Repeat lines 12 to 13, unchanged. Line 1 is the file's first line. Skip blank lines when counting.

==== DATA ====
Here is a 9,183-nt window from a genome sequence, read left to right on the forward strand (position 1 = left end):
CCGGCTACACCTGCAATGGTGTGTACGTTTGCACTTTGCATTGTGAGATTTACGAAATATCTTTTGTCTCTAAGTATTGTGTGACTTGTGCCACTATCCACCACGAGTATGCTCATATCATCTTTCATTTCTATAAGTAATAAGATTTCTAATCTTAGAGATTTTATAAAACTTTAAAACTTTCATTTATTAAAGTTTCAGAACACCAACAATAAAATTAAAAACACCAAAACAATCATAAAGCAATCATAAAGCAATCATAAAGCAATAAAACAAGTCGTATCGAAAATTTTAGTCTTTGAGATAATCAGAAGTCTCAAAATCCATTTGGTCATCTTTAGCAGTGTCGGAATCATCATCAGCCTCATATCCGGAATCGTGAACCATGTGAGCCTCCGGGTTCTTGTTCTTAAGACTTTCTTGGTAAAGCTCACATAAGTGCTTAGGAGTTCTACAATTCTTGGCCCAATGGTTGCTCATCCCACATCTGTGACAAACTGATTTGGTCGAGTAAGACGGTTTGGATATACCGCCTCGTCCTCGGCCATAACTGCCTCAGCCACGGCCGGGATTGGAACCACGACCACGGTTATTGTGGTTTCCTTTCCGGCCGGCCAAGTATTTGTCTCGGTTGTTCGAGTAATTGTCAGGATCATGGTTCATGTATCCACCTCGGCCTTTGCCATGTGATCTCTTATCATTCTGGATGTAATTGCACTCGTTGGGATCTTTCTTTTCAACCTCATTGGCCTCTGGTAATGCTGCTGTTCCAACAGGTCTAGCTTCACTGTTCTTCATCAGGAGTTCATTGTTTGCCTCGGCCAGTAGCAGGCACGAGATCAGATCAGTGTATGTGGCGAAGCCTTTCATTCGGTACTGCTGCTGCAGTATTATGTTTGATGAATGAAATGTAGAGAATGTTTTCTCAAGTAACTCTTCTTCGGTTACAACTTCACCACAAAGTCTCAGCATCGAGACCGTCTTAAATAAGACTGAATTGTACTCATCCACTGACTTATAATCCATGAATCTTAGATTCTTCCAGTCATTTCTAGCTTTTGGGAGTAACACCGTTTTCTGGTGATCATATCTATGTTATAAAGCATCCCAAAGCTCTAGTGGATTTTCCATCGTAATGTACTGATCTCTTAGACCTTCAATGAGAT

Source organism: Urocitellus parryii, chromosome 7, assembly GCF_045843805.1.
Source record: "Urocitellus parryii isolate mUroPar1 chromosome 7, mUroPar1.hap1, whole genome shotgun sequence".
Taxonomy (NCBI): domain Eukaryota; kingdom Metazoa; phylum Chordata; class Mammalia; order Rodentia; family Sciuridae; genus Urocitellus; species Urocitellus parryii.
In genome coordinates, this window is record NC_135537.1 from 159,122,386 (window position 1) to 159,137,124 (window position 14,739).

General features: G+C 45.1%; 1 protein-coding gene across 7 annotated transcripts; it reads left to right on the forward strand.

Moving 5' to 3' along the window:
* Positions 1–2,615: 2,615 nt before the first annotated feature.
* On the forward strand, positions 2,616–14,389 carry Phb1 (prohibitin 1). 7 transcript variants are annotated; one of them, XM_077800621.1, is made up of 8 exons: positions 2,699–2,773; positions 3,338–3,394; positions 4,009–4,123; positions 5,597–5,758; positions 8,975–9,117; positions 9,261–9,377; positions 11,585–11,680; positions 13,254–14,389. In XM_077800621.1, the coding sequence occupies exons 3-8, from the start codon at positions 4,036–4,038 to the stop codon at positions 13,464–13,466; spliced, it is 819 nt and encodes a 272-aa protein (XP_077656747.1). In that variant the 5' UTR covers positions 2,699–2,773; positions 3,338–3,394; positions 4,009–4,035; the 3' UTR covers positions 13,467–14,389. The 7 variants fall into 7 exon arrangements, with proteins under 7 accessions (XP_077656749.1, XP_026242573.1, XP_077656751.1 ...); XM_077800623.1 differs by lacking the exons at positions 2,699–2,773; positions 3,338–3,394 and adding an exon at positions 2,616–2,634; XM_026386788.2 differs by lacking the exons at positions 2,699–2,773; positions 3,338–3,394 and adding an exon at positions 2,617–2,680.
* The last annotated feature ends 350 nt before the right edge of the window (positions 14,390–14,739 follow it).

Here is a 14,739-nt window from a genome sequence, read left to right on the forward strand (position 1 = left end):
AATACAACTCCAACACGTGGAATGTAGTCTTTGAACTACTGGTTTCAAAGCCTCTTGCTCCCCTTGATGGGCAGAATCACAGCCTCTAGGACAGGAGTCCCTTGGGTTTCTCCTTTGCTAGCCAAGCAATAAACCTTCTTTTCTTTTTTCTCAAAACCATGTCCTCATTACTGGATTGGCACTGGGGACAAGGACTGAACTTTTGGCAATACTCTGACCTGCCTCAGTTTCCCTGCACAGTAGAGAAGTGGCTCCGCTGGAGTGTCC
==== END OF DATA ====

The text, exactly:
Here is a 14,739-nt window from a genome sequence, read left to right on the forward strand (position 1 = left end):
AATACAACTCCAACACGTGGAATGTAGTCTTTGAACTACTGGTTTCAAAGCCTCTTGCTCCCCTTGATGGGCAGAATCACAGCCTCTAGGACAGGAGTCCCTTGGGTTTCTCCTTTGCTAGCCAAGCAATAAACCTTCTTTTCTTTTTTCTCAAAACCATGTCCTCATTACTGGATTGGCACTGGGGACAAGGACTGAACTTTTGGCAATACTCTGACCTGCCTCAGTTTCCCTGCACAGTAGAGAAGTGGCTCCGCTGGAGTGTCC